• One of the many positive comments about the Flyknit Trainer is that it’s very breathable.
  • Quite a few mentioned that the shoe would be perfect for the gym.
  • According to some consumers, the shoes are suitable for any activity that does not need a stable base such as circuit style training, box jumps, accessory movements, and more.
  • Some testers were happy that the shoe came out in a variety of colorways.
  • One user noted that the shoe looks and feels very durable.
  • A satisfied buyer commended the shoe’s grip that helps him plant his foot firmly on the ground even on cold, wet, and slippery days.
  • It is very light on the foot, according to a few users.

7 reasons not to buy

  • Based on many reviews, the Nike Flyknit Trainer is not ideal for any running activity as the heel keeps slipping. One buyer stated that he needed to use really good socks to prevent this from happening.
  • Many felt that since the shoe has a low tongue design, the laces are not secure enough to keep the feet in.
  • According to several who reviewed the shoe, the shoe causes blisters on the feet when worn for running long distances.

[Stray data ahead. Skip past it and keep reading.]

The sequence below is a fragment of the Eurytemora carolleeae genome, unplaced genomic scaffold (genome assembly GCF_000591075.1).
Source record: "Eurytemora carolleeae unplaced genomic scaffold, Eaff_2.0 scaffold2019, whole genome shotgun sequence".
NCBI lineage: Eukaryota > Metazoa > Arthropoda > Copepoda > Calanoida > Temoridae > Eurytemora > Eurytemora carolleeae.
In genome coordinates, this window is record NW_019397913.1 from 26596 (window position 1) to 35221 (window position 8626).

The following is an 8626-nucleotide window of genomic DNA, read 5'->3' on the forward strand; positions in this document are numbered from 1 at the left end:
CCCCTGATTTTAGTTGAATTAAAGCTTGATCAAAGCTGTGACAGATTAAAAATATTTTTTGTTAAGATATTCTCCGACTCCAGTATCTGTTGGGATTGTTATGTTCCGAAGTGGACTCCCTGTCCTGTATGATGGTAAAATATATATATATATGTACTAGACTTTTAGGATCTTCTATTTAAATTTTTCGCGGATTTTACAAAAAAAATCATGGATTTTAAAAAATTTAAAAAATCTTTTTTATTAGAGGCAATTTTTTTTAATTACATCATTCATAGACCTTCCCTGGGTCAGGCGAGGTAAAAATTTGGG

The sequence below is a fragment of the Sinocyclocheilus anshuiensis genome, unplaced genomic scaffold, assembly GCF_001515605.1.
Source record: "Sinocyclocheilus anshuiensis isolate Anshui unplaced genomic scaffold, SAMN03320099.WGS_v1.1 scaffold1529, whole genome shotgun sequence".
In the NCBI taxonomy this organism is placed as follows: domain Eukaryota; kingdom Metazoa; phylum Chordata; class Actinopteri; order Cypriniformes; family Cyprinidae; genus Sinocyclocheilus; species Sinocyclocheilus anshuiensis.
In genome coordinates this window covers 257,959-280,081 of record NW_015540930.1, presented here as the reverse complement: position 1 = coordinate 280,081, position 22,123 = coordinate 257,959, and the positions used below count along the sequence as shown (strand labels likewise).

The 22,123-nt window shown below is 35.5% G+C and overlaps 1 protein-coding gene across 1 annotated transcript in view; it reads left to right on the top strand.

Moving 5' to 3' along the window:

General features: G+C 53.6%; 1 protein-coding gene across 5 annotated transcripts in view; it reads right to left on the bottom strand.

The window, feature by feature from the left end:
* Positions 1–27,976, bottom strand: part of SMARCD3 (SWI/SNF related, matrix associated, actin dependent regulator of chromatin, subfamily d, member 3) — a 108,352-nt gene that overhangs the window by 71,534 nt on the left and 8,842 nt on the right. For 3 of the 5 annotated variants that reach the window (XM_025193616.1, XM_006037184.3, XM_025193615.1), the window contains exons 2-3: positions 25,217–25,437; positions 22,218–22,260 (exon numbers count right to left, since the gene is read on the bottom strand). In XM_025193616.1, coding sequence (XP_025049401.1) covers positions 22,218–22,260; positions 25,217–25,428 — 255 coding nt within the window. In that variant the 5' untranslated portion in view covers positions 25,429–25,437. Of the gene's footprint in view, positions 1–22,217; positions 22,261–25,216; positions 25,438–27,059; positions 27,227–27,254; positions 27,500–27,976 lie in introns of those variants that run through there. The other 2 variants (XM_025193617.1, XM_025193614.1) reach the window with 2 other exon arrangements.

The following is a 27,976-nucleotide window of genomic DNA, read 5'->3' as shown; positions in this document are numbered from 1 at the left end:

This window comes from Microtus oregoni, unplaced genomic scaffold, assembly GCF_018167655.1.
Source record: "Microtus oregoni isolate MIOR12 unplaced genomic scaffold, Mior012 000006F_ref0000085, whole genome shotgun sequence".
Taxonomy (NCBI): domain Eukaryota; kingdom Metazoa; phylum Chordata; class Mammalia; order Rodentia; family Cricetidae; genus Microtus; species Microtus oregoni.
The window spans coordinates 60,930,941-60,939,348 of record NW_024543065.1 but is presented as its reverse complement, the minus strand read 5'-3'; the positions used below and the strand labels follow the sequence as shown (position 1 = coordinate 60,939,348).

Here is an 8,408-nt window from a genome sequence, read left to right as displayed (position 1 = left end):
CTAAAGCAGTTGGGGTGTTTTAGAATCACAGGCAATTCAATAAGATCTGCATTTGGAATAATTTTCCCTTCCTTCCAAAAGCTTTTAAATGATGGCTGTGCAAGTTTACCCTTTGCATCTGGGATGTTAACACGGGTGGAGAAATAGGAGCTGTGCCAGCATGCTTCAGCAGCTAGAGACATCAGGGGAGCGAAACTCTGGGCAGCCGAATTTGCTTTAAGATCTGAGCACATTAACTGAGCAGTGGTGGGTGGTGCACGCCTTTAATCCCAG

• Some felt that the shoe did not have enough cushioning in the sole. One person stated that his legs felt beat up after running in the Flyknit Trainer.
  • Two users said the shoe is not ideal for gym activities such as deadlifting or squatting.
  • One buyer complained that the shoe looks like any ordinary running shoe but with the paddings removed. He said the shoe felt hard on the heels.
  • One user said the Flywire in the shoe tends to snap.

Bottom line

The Nike Flyknit Trainer utilizes the innovative Flyknit technology to produce a lightweight and breathable shoe that spells comfort for the wearer. Based on many reviews, it is not ideal for use as a running shoe but would be perfect for any gym or training activity. The shoe is stylish enough to wear around town which makes it a perfect combination of performance and fashion.

Rankings

Expert Reviews

Experts are sneaker fanatics, who post reviews at youtube, directly at RunRepeat or at their own websites. Each expert is categorized from level 1 to level 5 based on expertise. See stats on expert reviews and how we calculate scores here.

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Nike Flyknit Trainer History

The Flyknit, a technology used by the Flyknit Trainer, was first introduced in February of 2012. It was a revolutionary method of making shoes using one piece of fabric and where every stitch is micro-engineered to create a form-fitting, light, and seamless upper. This technology came about from four years of research as well as 40 years of applying knowledge gained from working with runners. The aim of the Flyknit was to reduce as much weight as possible by trimming away all unnecessary parts and produce a shoe that would give the feel of a sock but with much more support.